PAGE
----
He nodded at me again.
“Any advice for him?  He seems worried.”
He nodded again. He motioned that the bag of chips was empty then pointed toward the kitchen.  I ran to the cupboard and pulled a second bag of chips out.  He took it from me frowning.  He handed it back with that frown.  I tore it open for him.
“Yeah, he’s right here.  She wants to talk to you,” he said handing me the phone.  He reached into the bag as I took the phone from him.
“Hello, Rickey?”
She was going to talk to me.  I had to sit down.
“Uh…yeah.  Hello,” I stuttered.
“Rickey are you taking Latin?”
“Uh huh.”
“Aren’t you in the seventh grade?”
“Uh huh.”
“You must be pretty smart to be taking Latin in the seventh grade.”
“Uh huh.”  My sparkling wit was definitely impressing her.
“You want to know about the Roman Forum and the slave auction, right?”
“Uh huh.”
“It’s nothing to be afraid of.  It’s actually fun.”
“Uh huh.”
“Can you meet me in the lunch room tomorrow?”
“Hello, Rickey?  Can you hear me?”
“Uh huh,” I gulped. “I..I..I can meet you.”
“Good.  I can tell you all about it.  Maybe we can figure a way so I can buy you as a slave.”
“Uh HUH!”
Clyde was looking at me.
“She wants to talk to you again.”
“About time.  Do you know where the peanuts are?”
“Uh huh,” I said without thinking.  My eyes were filled with visions of being a slave to this beautiful girl.
“Well?” he said.
“Would you go get the peanuts?”
“Oh, yeah. Sure.”  I flew back into the kitchen and opened the cupboard door.  The jar of peanuts was on the shelf.  I grabbed it and floated back into the front room.   Clyde grabbed it. He stayed on the phone while I went to the back to study.
The next day I was a complete bundle of nerves.  How was I going to talk to a Goddess from Mount Olympus.  She was My Roman Goddess who would own me body and soul in the next few weeks.
Lunch time arrived and I walked slowly to the lunchroom.  I wasn’t sure how to approach someone so far above me.  As I opened the door she called out to me.  I waved and hurried over.  She pulled a chair next to her.  I sat down awestruck.
“Rickey I want you to meet my friends,” she said.
She named them all but I only had eyes for her.  Nodding, I told them I was pleased to meet them.
“Rickey is taking Latin.  He’s going to be auctioned off as a slave at the Forum.”
“I want you to buy me,” I mumbled.
She looked at me and smiled.
“Yes, that is the plan,” she said with a laugh.  “The problem is that each slave is brought in covered by a sheet so that no one can know who they are.”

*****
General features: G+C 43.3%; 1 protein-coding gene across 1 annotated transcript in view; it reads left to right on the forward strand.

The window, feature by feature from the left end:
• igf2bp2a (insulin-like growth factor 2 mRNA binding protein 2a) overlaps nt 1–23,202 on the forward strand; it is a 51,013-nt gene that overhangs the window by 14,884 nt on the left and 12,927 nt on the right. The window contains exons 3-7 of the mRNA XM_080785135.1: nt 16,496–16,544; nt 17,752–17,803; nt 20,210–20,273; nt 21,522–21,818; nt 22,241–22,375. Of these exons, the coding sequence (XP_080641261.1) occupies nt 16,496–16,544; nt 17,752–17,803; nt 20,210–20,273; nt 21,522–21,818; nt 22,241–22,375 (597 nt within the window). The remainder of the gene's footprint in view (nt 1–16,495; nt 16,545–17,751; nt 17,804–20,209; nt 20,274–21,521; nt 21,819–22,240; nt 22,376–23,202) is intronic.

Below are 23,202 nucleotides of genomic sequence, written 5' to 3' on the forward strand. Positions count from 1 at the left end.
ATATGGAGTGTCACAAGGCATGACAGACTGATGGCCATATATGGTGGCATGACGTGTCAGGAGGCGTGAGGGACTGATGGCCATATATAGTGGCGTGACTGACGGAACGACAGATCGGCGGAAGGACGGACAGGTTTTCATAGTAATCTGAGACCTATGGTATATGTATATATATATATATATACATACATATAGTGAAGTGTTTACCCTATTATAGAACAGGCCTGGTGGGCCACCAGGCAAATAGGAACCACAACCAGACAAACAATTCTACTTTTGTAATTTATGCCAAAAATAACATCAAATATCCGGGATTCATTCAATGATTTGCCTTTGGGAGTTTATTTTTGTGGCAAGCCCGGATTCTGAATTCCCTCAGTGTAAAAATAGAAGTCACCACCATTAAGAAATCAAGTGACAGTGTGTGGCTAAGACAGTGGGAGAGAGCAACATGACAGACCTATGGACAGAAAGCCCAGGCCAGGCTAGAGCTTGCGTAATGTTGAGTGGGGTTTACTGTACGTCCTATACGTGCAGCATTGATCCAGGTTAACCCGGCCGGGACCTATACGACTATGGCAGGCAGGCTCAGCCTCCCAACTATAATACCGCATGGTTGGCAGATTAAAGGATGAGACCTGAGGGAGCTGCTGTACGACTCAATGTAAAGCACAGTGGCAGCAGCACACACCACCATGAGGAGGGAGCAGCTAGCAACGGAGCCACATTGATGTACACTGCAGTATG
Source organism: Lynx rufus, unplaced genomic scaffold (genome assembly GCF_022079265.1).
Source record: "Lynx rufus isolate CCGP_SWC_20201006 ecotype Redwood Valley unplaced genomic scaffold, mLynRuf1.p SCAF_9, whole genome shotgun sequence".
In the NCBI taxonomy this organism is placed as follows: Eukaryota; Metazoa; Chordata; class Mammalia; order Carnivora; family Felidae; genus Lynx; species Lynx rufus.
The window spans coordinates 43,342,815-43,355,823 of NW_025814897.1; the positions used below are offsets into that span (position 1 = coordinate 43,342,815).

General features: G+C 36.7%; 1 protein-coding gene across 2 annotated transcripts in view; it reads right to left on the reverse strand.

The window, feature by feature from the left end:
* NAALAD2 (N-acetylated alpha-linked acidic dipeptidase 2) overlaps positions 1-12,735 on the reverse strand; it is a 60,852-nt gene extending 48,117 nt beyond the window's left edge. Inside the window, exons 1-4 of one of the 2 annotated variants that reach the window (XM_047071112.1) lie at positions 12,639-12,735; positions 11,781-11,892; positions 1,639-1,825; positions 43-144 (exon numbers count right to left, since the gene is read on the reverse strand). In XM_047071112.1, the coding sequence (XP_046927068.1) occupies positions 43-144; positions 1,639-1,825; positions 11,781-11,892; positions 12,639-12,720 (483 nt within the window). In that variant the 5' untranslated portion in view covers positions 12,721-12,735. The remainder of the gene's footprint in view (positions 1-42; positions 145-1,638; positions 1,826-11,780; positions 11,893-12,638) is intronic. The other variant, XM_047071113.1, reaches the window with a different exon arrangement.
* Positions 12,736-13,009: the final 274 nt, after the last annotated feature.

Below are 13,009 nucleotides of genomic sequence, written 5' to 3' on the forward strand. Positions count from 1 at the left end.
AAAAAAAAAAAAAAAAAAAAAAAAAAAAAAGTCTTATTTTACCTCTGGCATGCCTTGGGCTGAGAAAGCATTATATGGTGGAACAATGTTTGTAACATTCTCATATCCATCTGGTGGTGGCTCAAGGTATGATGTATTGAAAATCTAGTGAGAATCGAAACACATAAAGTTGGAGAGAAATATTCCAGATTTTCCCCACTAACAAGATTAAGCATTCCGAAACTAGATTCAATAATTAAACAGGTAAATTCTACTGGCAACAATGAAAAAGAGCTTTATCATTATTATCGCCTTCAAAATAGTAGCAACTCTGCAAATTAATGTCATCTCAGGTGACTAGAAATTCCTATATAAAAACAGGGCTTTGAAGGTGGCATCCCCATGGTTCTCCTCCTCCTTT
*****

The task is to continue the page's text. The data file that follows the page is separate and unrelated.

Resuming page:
“How will you know it’s me so you can bid?” I began to panic.  There was a chance someone besides the Goddess I worshipped here before me would not know to bid on me.
“I think I have it figured out, Rickey.”  She was smiling directly at me.  I saw her deep green eyes covered partially by a lock of golden hair.  I asked her to repeat what she had just said.
Her plan was a good one.  She asked me to dance with a vigorous swaying of my hips so that she would know that it was me. 
I agreed.
“That will be my sign to bid on you.  We will have fun.”
“Oh boy, Howdy,” I whispered.
The Forum wasn’t for a couple of weeks.  I practiced my hoola hoop swaying so I could not be mistaken for anyone else until the night of the event.  We were told to dress up in togas which meant we used an old sheet that could be cut to size.  I found an old pair of sandals that set off the short sheet toga.  With one last touch, an old rope to cinch up the waste, I was ready.
My mother dropped me off at the school.  The slave auction was to be held in the school library.  I took myself through the chilly evening air to the front entrance.  Inside the doors all of us first year students stood waiting for the auction to begin.  We were all nervous and chilly in our thin short togas so we danced around to keep warm. 
Suddenly Mrs. Seabrook was standing in the door of the library yelling out, “Claudi os!”
The gentle rumble of whisperings and chatter immediately ended.  Everyone’s attention was focused on our Latin teacher.
“I need all of you to line up here at the doorway.  Before you enter to be sold as slaves you will be draped with a sheet to cover your identity.  Someone will lead you into the room and place you before the Romans who will bid on you.  Are there any questions?  If not then please line up.”